GRAHAM: I think what we should do first and foremost is put together a budget that gets our fiscal house in order. Yes, jobs are important, but our country is in a fiscal situation on spending and debt that is untenable. So, the best thing the Republican Party could do for America is to come up with budgets that reduce spending and in a bi-partisan fashion deal with entitlements.

President Obama has a unique opportunity this year to do something on Social Security that I think would get a lot of bi- partisan support and help us to turn around our long-term liability. So, I would challenge him to work with Republicans on entitlement reform, starting with Social Security.

KING: You are working with a Democrat, Chuck Schumer of New York right to try to have yet another set of conversations about whether it's possible to bring forward some large-scale immigration reform measure. Is that a fool's errand? And I ask in the context, I know you have dedicated a lot of time for this over the years. Is this it a fools errand, in the sense that do you have a commitment from the House speaker, for example, if you could somehow get a bill out of the United States Senate. Is there any chance this House Republican Majority would even bring it up?

GRAHAM: I think from a national security perspective it is irrational to continue the current policies we have on immigration, and the common ground is securing the border. Senator Schumer is very good on immigration, President Obama and Senator McCain had a discussion about the way forward on immigration. I think my House colleagues, Republicans and Democrats would rally around the idea of stronger border security as a start. The McCain Kyl 10-point plan for border security, I think is the best way to start the debate. Pass those border security measures as stand-alone bills, then it puts the pressure on all of us to forward on temporary worker programs.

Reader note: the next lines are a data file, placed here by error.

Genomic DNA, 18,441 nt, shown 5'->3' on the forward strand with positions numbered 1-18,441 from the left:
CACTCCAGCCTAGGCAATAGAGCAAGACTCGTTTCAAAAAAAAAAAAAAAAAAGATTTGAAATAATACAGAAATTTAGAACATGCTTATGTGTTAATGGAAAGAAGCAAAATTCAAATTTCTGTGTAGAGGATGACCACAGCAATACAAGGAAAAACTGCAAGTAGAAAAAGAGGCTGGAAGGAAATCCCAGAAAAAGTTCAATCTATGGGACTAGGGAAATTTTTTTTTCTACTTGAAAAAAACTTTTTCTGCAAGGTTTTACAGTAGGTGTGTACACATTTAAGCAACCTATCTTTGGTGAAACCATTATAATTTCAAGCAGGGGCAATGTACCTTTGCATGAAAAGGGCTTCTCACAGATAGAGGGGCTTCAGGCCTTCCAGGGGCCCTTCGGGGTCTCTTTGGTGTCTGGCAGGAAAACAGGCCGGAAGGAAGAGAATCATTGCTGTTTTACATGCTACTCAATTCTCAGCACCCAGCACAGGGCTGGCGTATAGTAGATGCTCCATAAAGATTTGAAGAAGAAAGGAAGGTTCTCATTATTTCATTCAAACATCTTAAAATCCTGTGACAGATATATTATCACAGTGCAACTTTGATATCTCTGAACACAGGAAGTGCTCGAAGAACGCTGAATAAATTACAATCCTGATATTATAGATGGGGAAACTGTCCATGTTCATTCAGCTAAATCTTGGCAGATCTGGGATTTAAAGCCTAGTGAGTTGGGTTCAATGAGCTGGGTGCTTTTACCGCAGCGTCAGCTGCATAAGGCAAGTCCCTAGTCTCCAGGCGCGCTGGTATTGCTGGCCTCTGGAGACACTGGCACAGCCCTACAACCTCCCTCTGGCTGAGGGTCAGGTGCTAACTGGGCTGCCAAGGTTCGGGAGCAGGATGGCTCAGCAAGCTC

KING: You think you could do it this year?

GRAHAM: I think that's the way forward. You know, I've taken a beating at times for trying to come up with a comprehensive immigration solution. Starting with border security is essential, but 40 percent of the people here legally never came across the boarder, they overstayed their visas. What do you do about 10 million plus people that are here legally. I don't think you can put them all in jail, but you need a rational system to make sure you don't have a third wave.

I've been involved with this issue, I continue to talk with the president, with Democrats and Republicans. But I think the way forward on immigration is to secure the border first, then move forward to the other moving parts.